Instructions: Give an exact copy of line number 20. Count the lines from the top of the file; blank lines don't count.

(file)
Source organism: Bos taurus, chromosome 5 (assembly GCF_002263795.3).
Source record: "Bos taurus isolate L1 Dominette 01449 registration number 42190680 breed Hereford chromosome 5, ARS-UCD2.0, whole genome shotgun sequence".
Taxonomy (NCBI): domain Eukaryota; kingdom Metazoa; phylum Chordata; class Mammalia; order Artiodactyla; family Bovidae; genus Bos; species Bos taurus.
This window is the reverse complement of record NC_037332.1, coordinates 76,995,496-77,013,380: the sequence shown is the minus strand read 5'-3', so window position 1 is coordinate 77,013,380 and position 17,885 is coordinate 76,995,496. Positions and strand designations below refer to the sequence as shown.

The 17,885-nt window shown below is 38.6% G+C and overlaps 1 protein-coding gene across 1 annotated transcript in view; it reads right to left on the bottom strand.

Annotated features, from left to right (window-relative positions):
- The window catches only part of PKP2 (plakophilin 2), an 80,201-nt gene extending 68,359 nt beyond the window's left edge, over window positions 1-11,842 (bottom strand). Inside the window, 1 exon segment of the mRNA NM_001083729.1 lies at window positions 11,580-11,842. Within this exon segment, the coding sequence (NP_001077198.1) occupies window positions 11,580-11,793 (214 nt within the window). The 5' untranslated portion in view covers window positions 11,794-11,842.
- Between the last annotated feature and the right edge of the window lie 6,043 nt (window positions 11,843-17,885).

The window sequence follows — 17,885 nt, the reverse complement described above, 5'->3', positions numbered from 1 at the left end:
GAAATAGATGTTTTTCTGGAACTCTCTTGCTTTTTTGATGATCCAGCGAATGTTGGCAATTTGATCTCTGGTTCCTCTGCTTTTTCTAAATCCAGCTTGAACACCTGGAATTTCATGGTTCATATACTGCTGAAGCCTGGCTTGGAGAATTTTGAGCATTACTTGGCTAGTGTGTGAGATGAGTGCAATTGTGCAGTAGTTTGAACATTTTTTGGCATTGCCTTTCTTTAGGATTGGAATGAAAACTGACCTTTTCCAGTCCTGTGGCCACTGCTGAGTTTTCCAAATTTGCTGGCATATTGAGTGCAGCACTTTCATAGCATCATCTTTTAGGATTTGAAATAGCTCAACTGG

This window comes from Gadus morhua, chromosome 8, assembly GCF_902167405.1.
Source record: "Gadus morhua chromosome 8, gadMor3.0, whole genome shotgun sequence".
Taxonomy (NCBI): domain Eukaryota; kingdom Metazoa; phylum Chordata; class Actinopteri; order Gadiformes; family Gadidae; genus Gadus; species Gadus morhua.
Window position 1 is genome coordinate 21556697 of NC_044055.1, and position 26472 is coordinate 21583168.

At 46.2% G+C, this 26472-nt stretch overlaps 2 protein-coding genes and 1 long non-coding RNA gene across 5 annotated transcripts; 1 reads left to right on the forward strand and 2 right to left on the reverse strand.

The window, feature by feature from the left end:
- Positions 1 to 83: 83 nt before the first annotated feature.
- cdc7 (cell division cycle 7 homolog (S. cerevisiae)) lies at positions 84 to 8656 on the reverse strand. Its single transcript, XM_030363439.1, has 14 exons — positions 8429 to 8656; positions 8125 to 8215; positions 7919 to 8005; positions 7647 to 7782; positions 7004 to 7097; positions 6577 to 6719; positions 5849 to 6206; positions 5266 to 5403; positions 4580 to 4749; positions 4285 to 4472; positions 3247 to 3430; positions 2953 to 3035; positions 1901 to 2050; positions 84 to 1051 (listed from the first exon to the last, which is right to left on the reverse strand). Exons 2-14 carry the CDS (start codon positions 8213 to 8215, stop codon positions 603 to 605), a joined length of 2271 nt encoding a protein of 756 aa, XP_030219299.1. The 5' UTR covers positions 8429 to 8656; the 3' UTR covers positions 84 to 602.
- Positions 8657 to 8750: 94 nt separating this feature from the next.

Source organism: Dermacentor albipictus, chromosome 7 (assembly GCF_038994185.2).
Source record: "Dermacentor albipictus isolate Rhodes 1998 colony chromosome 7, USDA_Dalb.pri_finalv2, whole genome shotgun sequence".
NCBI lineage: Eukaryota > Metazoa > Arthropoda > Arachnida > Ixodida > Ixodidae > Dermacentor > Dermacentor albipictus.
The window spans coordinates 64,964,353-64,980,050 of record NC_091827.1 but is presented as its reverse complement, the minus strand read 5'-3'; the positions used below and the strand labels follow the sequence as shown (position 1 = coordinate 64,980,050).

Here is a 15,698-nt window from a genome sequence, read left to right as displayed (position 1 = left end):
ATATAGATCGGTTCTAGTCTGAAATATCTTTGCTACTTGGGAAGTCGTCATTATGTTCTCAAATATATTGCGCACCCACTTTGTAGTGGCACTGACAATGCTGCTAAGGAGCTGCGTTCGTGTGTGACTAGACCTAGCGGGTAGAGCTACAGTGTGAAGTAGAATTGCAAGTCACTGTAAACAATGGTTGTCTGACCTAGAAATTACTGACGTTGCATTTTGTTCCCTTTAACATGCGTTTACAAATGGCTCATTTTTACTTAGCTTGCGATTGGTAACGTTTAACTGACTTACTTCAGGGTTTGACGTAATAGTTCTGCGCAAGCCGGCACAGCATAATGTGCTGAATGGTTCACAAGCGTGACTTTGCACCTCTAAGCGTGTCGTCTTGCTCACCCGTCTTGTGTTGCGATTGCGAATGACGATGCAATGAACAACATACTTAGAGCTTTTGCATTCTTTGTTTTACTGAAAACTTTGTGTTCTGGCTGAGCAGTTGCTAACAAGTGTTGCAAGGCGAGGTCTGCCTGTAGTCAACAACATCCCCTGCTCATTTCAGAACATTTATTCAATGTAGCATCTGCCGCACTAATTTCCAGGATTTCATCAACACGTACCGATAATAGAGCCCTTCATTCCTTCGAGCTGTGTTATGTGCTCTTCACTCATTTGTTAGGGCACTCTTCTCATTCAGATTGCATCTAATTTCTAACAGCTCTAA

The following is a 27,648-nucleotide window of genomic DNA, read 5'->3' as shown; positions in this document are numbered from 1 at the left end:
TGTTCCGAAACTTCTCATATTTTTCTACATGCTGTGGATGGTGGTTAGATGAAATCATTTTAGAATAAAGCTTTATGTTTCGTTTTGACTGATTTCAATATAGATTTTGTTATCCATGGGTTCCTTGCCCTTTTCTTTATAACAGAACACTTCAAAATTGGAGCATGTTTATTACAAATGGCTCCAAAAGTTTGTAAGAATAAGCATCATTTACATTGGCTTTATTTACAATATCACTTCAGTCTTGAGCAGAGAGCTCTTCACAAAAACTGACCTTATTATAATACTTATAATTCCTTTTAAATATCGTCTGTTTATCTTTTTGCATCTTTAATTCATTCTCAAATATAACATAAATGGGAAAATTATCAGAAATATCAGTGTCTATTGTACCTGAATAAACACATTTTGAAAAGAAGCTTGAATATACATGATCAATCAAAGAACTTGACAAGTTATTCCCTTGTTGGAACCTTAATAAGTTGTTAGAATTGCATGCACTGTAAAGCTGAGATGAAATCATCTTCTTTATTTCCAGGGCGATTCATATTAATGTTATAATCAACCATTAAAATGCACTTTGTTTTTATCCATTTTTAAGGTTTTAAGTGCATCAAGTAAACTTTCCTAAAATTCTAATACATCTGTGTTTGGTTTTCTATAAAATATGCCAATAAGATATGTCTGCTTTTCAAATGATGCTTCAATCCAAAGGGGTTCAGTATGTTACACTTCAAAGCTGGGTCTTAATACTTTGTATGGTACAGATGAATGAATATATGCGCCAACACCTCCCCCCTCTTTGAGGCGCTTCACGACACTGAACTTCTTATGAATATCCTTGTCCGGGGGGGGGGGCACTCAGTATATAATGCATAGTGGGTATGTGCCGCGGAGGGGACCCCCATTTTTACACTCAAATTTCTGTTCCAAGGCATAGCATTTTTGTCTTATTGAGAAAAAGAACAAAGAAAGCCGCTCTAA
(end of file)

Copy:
Source organism: Dermacentor albipictus, chromosome 7 (assembly GCF_038994185.2).